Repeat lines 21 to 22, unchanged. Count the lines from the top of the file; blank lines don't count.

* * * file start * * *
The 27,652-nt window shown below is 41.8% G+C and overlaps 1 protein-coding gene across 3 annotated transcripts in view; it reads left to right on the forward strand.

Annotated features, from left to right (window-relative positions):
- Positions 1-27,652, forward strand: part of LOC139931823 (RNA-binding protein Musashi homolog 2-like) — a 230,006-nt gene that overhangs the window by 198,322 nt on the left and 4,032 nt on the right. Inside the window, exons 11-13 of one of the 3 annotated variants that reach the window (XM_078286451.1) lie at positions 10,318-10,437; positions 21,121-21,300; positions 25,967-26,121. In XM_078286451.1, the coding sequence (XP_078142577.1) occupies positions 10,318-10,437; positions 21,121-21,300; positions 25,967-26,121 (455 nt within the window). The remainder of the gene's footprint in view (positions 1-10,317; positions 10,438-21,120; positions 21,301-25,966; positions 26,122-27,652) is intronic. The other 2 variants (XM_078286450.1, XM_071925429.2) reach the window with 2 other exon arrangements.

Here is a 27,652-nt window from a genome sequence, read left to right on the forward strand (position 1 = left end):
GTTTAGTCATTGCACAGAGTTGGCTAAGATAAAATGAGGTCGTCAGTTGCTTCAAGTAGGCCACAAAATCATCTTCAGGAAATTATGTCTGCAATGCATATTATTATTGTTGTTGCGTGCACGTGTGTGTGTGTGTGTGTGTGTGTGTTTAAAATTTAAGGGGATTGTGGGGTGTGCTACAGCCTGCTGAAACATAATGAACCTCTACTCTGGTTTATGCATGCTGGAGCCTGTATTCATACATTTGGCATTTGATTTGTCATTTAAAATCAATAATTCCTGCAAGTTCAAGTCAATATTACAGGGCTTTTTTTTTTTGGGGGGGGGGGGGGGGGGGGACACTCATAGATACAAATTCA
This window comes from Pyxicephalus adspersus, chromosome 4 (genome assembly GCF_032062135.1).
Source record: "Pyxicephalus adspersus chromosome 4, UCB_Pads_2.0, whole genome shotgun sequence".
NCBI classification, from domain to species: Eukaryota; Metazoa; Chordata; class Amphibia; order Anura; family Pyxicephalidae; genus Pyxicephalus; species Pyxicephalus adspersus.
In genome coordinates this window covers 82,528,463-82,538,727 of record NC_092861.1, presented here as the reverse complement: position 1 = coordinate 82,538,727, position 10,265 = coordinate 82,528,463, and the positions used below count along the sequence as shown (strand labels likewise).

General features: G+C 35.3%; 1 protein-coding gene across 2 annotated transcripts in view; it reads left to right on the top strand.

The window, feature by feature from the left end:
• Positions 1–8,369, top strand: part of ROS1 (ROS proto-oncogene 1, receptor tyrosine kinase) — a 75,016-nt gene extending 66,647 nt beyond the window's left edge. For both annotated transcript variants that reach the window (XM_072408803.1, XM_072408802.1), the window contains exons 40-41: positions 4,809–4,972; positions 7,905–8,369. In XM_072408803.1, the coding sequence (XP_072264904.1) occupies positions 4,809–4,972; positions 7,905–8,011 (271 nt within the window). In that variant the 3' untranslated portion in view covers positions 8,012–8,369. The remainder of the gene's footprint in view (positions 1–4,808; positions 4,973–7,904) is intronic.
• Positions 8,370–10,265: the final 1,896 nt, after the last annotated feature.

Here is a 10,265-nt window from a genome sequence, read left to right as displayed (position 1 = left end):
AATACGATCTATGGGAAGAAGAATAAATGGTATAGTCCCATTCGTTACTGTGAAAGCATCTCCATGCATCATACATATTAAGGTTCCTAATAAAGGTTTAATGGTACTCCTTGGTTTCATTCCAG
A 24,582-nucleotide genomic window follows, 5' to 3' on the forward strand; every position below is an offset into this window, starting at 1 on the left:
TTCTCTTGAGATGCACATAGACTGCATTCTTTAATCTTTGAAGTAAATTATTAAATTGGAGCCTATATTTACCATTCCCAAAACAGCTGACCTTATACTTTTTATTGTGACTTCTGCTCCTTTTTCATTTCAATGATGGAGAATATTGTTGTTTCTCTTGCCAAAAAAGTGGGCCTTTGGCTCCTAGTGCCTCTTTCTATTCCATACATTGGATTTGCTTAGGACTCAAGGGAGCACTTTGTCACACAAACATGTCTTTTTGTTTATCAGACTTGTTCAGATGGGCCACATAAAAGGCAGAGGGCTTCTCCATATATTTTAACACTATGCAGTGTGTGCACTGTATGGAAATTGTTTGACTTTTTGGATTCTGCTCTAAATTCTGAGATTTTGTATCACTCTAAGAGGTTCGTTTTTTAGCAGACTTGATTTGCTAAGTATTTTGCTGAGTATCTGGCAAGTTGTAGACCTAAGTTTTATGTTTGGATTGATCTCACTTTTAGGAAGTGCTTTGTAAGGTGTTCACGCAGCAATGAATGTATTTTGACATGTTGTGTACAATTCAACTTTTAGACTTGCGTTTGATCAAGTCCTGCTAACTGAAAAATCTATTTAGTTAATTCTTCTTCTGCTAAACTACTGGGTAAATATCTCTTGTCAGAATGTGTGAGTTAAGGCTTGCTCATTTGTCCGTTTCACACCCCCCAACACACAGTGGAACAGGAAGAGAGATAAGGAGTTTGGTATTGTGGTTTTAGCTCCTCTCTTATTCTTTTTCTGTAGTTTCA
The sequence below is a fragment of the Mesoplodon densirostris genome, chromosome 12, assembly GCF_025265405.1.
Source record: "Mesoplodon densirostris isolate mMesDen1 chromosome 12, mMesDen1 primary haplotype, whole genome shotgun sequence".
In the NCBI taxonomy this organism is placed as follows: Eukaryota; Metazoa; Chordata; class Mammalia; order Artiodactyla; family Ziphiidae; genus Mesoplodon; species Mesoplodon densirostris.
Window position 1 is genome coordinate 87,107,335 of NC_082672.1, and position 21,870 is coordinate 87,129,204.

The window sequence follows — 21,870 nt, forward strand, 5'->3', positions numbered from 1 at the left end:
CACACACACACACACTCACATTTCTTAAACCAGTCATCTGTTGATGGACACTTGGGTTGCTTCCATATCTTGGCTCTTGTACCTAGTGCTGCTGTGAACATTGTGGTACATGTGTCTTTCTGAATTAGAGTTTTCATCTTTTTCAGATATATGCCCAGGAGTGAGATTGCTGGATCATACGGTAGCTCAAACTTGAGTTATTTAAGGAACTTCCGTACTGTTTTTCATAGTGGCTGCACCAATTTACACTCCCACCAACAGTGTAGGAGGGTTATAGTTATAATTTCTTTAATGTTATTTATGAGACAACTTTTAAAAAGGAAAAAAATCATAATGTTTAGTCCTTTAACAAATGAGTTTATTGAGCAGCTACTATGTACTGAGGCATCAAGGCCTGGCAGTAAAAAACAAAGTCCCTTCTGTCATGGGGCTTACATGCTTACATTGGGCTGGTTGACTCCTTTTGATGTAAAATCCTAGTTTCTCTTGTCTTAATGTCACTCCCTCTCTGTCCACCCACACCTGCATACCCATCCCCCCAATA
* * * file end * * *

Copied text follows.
Window position 1 is genome coordinate 87,107,335 of NC_082672.1, and position 21,870 is coordinate 87,129,204.

The window sequence follows — 21,870 nt, forward strand, 5'->3', positions numbered from 1 at the left end: